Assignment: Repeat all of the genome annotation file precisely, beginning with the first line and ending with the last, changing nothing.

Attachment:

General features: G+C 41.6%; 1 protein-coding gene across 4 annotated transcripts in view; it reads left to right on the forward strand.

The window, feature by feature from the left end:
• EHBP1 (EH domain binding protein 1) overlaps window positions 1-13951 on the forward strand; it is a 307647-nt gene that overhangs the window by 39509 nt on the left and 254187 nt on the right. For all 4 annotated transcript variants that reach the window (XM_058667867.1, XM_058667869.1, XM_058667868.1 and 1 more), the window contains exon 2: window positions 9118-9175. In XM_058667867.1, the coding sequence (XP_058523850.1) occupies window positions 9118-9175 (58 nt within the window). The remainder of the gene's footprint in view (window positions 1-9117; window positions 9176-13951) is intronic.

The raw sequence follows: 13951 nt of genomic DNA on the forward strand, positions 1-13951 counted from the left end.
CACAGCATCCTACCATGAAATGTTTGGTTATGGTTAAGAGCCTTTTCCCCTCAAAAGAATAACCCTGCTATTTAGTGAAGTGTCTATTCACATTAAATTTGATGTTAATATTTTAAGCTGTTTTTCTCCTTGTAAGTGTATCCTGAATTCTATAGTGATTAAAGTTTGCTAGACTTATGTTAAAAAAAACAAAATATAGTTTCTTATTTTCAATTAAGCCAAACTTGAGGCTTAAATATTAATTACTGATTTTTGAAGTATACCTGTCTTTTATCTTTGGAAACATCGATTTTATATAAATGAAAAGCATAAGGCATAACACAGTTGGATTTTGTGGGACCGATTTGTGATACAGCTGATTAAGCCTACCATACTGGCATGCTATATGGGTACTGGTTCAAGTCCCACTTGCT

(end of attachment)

General features: G+C 41.6%; 1 protein-coding gene across 4 annotated transcripts in view; it reads left to right on the forward strand.

The window, feature by feature from the left end:
• EHBP1 (EH domain binding protein 1) overlaps window positions 1-13951 on the forward strand; it is a 307647-nt gene that overhangs the window by 39509 nt on the left and 254187 nt on the right. For all 4 annotated transcript variants that reach the window (XM_058667867.1, XM_058667869.1, XM_058667868.1 and 1 more), the window contains exon 2: window positions 9118-9175. In XM_058667867.1, the coding sequence (XP_058523850.1) occupies window positions 9118-9175 (58 nt within the window). The remainder of the gene's footprint in view (window positions 1-9117; window positions 9176-13951) is intronic.

The raw sequence follows: 13951 nt of genomic DNA on the forward strand, positions 1-13951 counted from the left end.
CACAGCATCCTACCATGAAATGTTTGGTTATGGTTAAGAGCCTTTTCCCCTCAAAAGAATAACCCTGCTATTTAGTGAAGTGTCTATTCACATTAAATTTGATGTTAATATTTTAAGCTGTTTTTCTCCTTGTAAGTGTATCCTGAATTCTATAGTGATTAAAGTTTGCTAGACTTATGTTAAAAAAAACAAAATATAGTTTCTTATTTTCAATTAAGCCAAACTTGAGGCTTAAATATTAATTACTGATTTTTGAAGTATACCTGTCTTTTATCTTTGGAAACATCGATTTTATATAAATGAAAAGCATAAGGCATAACACAGTTGGATTTTGTGGGACCGATTTGTGATACAGCTGATTAAGCCTACCATACTGGCATGCTATATGGGTACTGGTTCAAGTCCCACTTGCT